Alongside “giants” of the faith like Enoch and Noah it is refreshing to witness the humanity of this heroine of the faith, Sarah…who, just like we would do, laughed at the ridiculous notion that she could have a baby – at her age! Yet, she is commended for her faith – because she went beyond the frivolity to the faith – she trusted in God to do what He had promised – to bring about the impossible. But we see in her example that faith grows. She indeed went from “frivolity to faith”. At first she saw the impossible – and laughed – but as time went on, her trust in God led her faith to grow – till she truly believed in God to do this impossible thing…this is why we cry out, with the disciples of Jesus “Lord ‘increase our faith’” (Luke 17: 5).

By the time the promise of God was realised, both Sarah and Abraham were, as scripture states, ‘as good as dead’ in regard to having children. There was no chance that it could happen. God had specifically delayed the whole event till it was completely and utterly out of the question that this couple could have a child. At the birth of Isaac, Abraham was 100 and Sarah was 90. It was a God given miracle. It wasn’t just that they were old. Sarah had been barren her whole life. Even in her prime she did not have the ability to conceive. And yet the light of her faith didn’t go out. Oh it flickered pretty badly at times! The winds of confusion and doubt blew hard against this flame that was Sarah’s faith at times. Yet despite the confusion and some wrong steps, her faith not only remained, but it prevailed.

Sarah was BEAUTIFUL (so much so that Abraham had to pretend she was his sister – for fear of being killed for her!). But Sarah was BARREN – a huge stigma back then – a woman who could not bear children was often considered worse than useless and at best a failure. But Sarah was also BLESSED by God who gave her a name-change when He gave her the promise of a son: According to Hitchcock’s Bible Names, Sarai means ‘My princess’ and Sarah means ‘Princess of the multitude’. If that is right, then God is saying that Sarai is not just going to be Abraham’s princess but the Mother of the nation – the princess of the multitude – she would have descendants!

You can’t “pull the wool” over the Lord’s eyes! He knew that Sarah had laughed at the thought of being a mother at 90…He did not condemn her for it…He just wanted her (and us) to be honest about finding the promises of God hard to believe at times. How many times do you laugh at the fact that God says He loves you? Thankfully, her laugh of disbelief was replaced by the laugh of joy:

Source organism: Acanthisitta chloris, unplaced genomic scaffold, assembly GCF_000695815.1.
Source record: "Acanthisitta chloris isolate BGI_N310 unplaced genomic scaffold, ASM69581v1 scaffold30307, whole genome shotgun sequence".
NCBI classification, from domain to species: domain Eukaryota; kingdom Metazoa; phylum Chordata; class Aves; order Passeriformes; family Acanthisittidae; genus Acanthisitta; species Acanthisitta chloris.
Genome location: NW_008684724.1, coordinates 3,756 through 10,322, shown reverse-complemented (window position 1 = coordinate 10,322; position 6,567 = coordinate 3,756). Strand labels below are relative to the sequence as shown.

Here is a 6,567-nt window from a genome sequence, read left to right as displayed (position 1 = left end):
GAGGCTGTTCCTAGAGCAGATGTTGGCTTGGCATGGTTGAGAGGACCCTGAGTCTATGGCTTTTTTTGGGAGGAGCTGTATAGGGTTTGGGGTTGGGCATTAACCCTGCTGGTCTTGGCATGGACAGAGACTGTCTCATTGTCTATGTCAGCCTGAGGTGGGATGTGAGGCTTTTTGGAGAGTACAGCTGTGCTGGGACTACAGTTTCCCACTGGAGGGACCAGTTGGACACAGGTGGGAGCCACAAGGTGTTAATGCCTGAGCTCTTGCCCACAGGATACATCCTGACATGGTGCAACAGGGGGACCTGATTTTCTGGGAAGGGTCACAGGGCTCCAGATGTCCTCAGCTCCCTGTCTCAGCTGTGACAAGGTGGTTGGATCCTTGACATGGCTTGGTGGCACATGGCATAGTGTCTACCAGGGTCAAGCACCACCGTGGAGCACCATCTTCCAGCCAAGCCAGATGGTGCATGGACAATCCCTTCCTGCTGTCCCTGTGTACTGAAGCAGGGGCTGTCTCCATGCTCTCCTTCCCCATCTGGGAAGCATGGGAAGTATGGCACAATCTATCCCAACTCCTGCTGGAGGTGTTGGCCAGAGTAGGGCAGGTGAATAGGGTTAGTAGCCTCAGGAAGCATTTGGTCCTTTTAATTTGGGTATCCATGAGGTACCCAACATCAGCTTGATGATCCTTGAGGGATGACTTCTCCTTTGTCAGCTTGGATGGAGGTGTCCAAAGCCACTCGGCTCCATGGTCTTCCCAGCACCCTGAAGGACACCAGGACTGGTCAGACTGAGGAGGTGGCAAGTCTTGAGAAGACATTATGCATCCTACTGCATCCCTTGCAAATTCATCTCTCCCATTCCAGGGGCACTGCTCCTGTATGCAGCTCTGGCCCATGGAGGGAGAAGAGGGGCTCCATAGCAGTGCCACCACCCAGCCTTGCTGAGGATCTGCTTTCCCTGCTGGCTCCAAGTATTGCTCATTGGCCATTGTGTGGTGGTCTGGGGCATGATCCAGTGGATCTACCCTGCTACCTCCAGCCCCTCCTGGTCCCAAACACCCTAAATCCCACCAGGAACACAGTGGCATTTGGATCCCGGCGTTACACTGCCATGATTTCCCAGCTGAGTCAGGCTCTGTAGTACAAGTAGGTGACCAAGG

Now the Lord was gracious to Sarah as he had said, and the Lord did for Sarah what he had promised. Sarah became pregnant and bore a son to Abraham in his old age, at the very time God had promised him. Abraham gave the name Isaac to the son Sarah bore him. When his son Isaac was eight days old, Abraham circumcised him, as God commanded him. Abraham was a hundred years old when his son Isaac was born to him.

Sarah said, ‘God has brought me laughter, and everyone who hears about this will laugh with me.’ And she added, ‘Who would have said to Abraham that Sarah would nurse children? Yet I have borne him a son in his old age.’ (Genesis 21: 1-6)

She had to believe the impossible could be possible. She had to believe God when all of nature and those around her said that she couldn’t conceive… And by faith she did!

Sarah shows us that faith involves the “evidence of things not seen” – it is looking beyond the natural, beyond what man can do; to the supernatural – to what only God can do. It involves BELIEVING that He can do the impossible and TRUSTING that He will always do what is right and what is best.

And we must believe this to…


  1. Believing in the God of the impossible sometimes means getting on with it…

Jesus took 5 loaves and 2 fishes and fed the 5000 (Matthew 14: 13-21). Impossible in the natural but by faith He knew it was possible…but the faith of Jesus meant that HE had to get on and “do” it – this might be the case for us.